I felt guilty. Deeply, frustratingly, guilty.

On every rational level, I knew I had nothing to feel guilty about. John was gone. A significant amount of time had gone by. No one could tell me I was rushing into things. John would want the best for me. Of course it was o.k. for me to care about someone, and it was o.k. for that person to care about me.

But, as with much of grief, rational responses didn't apply. As my feelings for this new man grew, so did my desperation to somehow find a way to talk to John. I wanted to tell him that I was sorry. Sorry about having feelings for another man. I wanted to be able to extend some sort of act of contrition. 

I considered going to his cemetery. I imagined sitting down at his grave and begging him to forgive me, asking him to give me permission to be with someone again. But, it was a short lived consideration. John wasn't the one who I needed permission from. I knew that.




I haven't written much about the person I am dating. I'm not going to. This post is about me and this process of moving forward. Not so much about he and I specifically. But, what I will say is this. He is very patient. And strong. And kind as well. I didn't want the pain around John's loss to take this new man away from me.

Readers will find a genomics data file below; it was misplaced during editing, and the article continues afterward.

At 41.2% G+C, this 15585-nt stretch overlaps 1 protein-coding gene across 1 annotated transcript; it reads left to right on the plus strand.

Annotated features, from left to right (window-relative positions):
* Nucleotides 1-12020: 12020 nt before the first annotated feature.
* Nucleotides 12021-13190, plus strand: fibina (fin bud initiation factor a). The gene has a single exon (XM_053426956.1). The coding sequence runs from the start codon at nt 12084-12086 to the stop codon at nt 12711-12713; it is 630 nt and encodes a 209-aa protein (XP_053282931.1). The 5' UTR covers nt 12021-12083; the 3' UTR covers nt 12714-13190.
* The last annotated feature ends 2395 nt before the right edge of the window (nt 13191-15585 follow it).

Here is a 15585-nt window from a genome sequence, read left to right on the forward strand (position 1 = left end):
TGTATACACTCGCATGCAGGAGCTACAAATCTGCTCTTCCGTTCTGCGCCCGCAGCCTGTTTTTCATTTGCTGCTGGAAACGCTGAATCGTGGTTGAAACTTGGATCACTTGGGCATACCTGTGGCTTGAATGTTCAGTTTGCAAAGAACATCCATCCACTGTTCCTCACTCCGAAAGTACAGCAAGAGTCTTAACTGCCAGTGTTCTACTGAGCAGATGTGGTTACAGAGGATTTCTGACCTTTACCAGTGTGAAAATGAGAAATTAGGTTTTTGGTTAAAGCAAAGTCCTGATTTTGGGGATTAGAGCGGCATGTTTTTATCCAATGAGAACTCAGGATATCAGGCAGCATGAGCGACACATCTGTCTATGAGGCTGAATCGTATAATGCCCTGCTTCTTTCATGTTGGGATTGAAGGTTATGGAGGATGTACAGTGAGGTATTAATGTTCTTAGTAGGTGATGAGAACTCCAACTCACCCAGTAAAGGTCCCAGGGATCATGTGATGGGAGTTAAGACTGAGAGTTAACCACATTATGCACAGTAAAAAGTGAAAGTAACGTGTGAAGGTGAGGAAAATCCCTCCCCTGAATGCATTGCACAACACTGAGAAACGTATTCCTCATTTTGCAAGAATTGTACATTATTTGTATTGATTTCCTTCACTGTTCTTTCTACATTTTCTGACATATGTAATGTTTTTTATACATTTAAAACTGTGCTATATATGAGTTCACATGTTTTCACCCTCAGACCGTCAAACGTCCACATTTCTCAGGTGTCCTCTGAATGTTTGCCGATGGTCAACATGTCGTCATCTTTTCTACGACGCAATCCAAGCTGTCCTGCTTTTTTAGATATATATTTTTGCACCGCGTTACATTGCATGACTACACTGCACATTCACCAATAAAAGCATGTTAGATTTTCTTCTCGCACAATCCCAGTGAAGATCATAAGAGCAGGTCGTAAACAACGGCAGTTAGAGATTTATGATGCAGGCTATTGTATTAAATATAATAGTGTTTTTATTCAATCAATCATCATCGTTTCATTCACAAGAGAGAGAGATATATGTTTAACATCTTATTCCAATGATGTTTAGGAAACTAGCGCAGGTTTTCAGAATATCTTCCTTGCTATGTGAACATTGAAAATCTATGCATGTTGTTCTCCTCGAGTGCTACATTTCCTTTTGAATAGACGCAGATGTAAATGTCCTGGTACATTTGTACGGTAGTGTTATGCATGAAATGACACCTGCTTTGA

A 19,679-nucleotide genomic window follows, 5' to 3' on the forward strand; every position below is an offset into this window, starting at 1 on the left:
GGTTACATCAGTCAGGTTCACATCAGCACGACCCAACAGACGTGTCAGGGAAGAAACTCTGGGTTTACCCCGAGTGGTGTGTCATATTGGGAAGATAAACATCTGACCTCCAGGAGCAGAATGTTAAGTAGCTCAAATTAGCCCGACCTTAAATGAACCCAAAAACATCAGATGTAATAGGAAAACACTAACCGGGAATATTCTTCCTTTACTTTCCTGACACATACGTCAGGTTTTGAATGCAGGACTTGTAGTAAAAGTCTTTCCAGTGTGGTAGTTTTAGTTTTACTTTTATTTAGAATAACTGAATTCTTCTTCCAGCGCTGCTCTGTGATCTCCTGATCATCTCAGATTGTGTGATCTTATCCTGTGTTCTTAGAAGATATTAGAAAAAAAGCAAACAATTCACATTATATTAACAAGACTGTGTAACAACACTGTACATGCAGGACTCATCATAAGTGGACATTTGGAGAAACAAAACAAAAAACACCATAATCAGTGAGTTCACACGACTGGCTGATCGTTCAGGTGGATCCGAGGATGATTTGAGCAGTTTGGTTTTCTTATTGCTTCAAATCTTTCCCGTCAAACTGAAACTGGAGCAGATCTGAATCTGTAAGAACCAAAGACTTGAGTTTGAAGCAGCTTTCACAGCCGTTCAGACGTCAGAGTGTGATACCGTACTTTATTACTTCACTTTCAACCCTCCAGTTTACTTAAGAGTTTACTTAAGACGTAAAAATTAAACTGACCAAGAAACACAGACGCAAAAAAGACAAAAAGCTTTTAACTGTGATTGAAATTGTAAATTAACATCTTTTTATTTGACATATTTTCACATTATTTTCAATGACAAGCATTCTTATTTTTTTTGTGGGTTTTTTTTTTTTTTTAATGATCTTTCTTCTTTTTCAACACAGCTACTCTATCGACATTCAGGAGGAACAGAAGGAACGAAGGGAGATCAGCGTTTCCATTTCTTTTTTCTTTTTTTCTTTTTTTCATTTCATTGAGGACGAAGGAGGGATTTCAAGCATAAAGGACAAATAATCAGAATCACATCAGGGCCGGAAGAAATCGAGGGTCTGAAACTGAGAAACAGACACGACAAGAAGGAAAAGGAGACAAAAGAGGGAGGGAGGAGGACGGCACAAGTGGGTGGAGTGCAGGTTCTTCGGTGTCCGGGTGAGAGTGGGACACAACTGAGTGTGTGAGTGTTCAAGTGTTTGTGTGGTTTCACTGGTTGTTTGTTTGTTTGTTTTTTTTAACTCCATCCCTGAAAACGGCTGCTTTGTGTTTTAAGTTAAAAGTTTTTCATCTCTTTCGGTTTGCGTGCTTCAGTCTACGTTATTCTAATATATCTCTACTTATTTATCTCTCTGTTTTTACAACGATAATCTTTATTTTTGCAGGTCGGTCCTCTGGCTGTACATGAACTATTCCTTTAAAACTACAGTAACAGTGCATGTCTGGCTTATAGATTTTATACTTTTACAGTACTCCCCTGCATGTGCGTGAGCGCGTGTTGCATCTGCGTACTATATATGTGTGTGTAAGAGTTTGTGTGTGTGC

Still, in the beginning there were times when I found myself debating whether or not having feelings for someone was worth the related panic and guilt. The debate was agonizing. Ultimately though, I knew he was worth it. For now, that will be the extent of what I will say about him personally.




Maybe it was the guilt that posed the greatest threat. The darkness of guilt has the capacity to cast a shadow over everything. Living in that darkness is completely untenable. Feeling as if I were somehow betraying John was not acceptable to me. I was questioning my own integrity and being a person who lacked integrity was not ok with me.

It wasn't easy, but I talked about these feelings and concerns in my suicide loss groups. 

How is it I could love a new person, when John wouldn't be able to love another person ever again? And would my caring about someone new send the message that it was ok with me that John was gone? Putting these thoughts into words and saying them out loud was heartbreaking. But it was critical that I do so. 

Once again, it was my fellow suicide loss survivors who helped me the most. One woman reminded me that when John was not ravaged by the worst of his disease, he'd taken good care of my heart.

She was right, but I couldn't imagine why she was telling me this. At first her words made me feel worse, not better. But, she continued.

"Chelise, John took care of your heart because he wanted you to feel loved. I think he'd probably be heartbroken to know that because of his loss, you'd never let yourself be loved again. I think if you choose to care about someone new, it would be a way of honoring John and what he wanted for you and for your heart. I really do."

These were the very best words anyone could have said to me. It was as if John were whispering in her ear and telling her what I needed to hear most. Not only were her words beautiful, but when I thought about them, I believed that they were true.




Many writers will tell you that when they begin an essay or story, they must set aside their notions of what the end result will be. Our best writing often happens when we let the words write themselves. We are often as moved or surprised by the endings as any other reader would be.